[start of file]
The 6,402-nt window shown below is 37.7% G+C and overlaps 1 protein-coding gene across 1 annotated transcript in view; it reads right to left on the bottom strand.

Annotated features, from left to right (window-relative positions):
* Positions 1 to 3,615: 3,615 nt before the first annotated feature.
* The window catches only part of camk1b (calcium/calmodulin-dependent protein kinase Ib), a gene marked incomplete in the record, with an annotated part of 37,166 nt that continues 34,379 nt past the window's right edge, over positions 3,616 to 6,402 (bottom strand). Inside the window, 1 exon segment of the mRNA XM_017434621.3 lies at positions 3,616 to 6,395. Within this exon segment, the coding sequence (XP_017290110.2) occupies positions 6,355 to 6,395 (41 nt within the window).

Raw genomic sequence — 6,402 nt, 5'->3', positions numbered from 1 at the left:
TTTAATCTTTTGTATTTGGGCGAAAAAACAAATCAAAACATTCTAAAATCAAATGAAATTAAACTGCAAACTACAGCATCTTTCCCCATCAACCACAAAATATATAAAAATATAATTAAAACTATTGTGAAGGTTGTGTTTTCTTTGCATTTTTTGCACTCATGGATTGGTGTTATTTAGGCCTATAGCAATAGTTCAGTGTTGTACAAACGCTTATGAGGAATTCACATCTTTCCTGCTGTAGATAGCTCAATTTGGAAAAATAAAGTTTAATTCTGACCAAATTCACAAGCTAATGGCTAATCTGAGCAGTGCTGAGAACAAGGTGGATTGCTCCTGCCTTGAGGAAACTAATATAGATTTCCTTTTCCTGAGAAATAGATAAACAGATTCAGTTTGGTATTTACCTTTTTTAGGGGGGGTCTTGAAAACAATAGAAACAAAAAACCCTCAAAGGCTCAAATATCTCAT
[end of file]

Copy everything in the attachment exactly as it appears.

The 6,402-nt window shown below is 37.7% G+C and overlaps 1 protein-coding gene across 1 annotated transcript in view; it reads right to left on the bottom strand.

Annotated features, from left to right (window-relative positions):
* Positions 1 to 3,615: 3,615 nt before the first annotated feature.
* The window catches only part of camk1b (calcium/calmodulin-dependent protein kinase Ib), a gene marked incomplete in the record, with an annotated part of 37,166 nt that continues 34,379 nt past the window's right edge, over positions 3,616 to 6,402 (bottom strand). Inside the window, 1 exon segment of the mRNA XM_017434621.3 lies at positions 3,616 to 6,395. Within this exon segment, the coding sequence (XP_017290110.2) occupies positions 6,355 to 6,395 (41 nt within the window).

Raw genomic sequence — 6,402 nt, 5'->3', positions numbered from 1 at the left:
TTTAATCTTTTGTATTTGGGCGAAAAAACAAATCAAAACATTCTAAAATCAAATGAAATTAAACTGCAAACTACAGCATCTTTCCCCATCAACCACAAAATATATAAAAATATAATTAAAACTATTGTGAAGGTTGTGTTTTCTTTGCATTTTTTGCACTCATGGATTGGTGTTATTTAGGCCTATAGCAATAGTTCAGTGTTGTACAAACGCTTATGAGGAATTCACATCTTTCCTGCTGTAGATAGCTCAATTTGGAAAAATAAAGTTTAATTCTGACCAAATTCACAAGCTAATGGCTAATCTGAGCAGTGCTGAGAACAAGGTGGATTGCTCCTGCCTTGAGGAAACTAATATAGATTTCCTTTTCCTGAGAAATAGATAAACAGATTCAGTTTGGTATTTACCTTTTTTAGGGGGGGTCTTGAAAACAATAGAAACAAAAAACCCTCAAAGGCTCAAATATCTCAT